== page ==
Sending Edz Ello to jail won’t fix discrimination in Singapore

Kirsten Han

Kirsten Han is a Singaporean blogger, journalist and filmmaker. She is also involved in the We Believe in Second Chances campaign for the abolishment of the death penalty. A social media junkie, she tweets at @kixes. The views expressed are her own.

(Photo: AFP)

Ello Ed Mundsel Bello, formerly a nurse at Tan Tock Seng Hospital, was sentenced to four months’ imprisonment on Monday after being convicted of sedition and lying to the police.

The whole saga began when he wrote a Facebook post on The Real Singapore calling Singaporeans “losers” and saying that Filipinos would take over the country and take Singaporeans’ future, women and jobs.


The episode ignited an uproar. Some Singaporeans filed police reports, while others countered with angry insults directed at both Bello and Filipinos in general. Bello was also sacked from his job at the hospital.

In delivering the sentence, District Judge Siva Shanmugam noted that local-foreigner relations had become a fraught issue in Singapore, and that “[i]n a nation whose only resource are its people, we simply cannot afford to condone any act which poses a threat to our social stability and security.”

“(His) provocative conduct, if left unchecked, could possibly result in discrimination against the innocent and law-abiding minority Filipino residents in Singapore,” the judge also said.

It’s encouraging that judge Shanmugam recognises the vulnerability of Filipinos in Singapore when it comes to discrimination, but the logic of having to severely punish Bello so as to prevent other Filipinos from becoming victims of prejudice doesn’t quite hold up.

Filipinos – and many other immigrants from developing countries such as Bangladesh or Myanmar – have been subjected to racist, classist and xenophobic discrimination and exploitation long before Bello even posted his first word on The Real Singapore.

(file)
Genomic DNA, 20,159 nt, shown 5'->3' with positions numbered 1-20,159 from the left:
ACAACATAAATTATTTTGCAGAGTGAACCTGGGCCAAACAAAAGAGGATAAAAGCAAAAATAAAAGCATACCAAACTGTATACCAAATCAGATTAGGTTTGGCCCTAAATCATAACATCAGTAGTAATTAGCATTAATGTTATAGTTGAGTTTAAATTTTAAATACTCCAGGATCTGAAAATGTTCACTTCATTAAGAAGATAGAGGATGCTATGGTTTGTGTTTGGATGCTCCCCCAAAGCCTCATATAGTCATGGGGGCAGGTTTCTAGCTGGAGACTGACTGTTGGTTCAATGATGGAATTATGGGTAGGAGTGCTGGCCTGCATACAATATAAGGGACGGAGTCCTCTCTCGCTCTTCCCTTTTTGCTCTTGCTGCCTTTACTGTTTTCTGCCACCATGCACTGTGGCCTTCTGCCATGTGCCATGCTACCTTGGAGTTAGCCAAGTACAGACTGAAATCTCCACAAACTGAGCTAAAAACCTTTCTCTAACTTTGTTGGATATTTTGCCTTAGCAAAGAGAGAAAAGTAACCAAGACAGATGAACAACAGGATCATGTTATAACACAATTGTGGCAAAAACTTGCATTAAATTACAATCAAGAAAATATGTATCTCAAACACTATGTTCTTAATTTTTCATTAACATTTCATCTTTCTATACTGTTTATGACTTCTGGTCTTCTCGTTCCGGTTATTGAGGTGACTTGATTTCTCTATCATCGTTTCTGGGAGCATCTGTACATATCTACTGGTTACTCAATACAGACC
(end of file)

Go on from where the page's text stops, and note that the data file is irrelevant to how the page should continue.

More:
Foreign domestic workers, many of them Filipino, are vulnerable to exploitation. They take on large debts to work in Singapore, and the live-in aspect of their employment places them in a position of disempowerment that leaves them particularly open to abuse. These domestic workers are further discriminated against by their exclusion from the Employment Act – which stipulates maximum working hours and gives workers to right, in theory at least, to challenge unfair dismissal – and are even prohibited from falling pregnant, which encourages employers to behave in ways that completely infantilises the worker.

Filipinos have also been the subject of xenophobic abuse online, at least just as bad, if not worse, than what Bello himself had said. I wrote about the use of fascist and dehumanising language during the controversy over a proposed Philippine Independence Day celebration on Orchard Road. The Philippine Embassy also had to ask the Singapore government to investigate a blog post that suggested ways to discriminate against and abuse Filipinos in Singapore, such as buying insecticide in the presence of a Filipino and suggesting it be used on them. (Whatever happened to that investigation?)

I raise these issues not to place all the blame of discrimination and prejudice on Singaporeans while absolving people like Bello of responsibility. He said a remarkably stupid thing on Facebook, and did an even stupider thing by lying to the police during their investigation. I don’t have a problem with him being charged and convicted with telling falsehoods to the police. But I don’t believe slamming Bello, or anyone for that matter, with a jail sentence for sedition will help us deal with the challenges of a local-foreigner divide.

The Sedition Act is not a good tool when it comes to dealing with fault lines in society, be they along race, religion or even nationality. While it is purportedly there to shield us from comments like those made by Bello, it also effectively shuts down rational and mature conversations by making certain subjects too sensitive to be broached with any openness and honesty. It hauls people to court and sends them to prison in the belief that such actions will be a deterrent to irrational, emotional things like racism, xenophobia and prejudice. But while such punitive action does – occasionally – remove visible elements of such sentiment from public platforms, it does little to actually address the inequalities, power imbalances and value judgements that lead to discriminatory attitudes.

Fault lines in society cannot be erased by criminalising speech. We need to go far deeper than that, to address the lack of rights and protections for foreigners and locals alike, as well as the existence of discrimination in our society, even in state policy.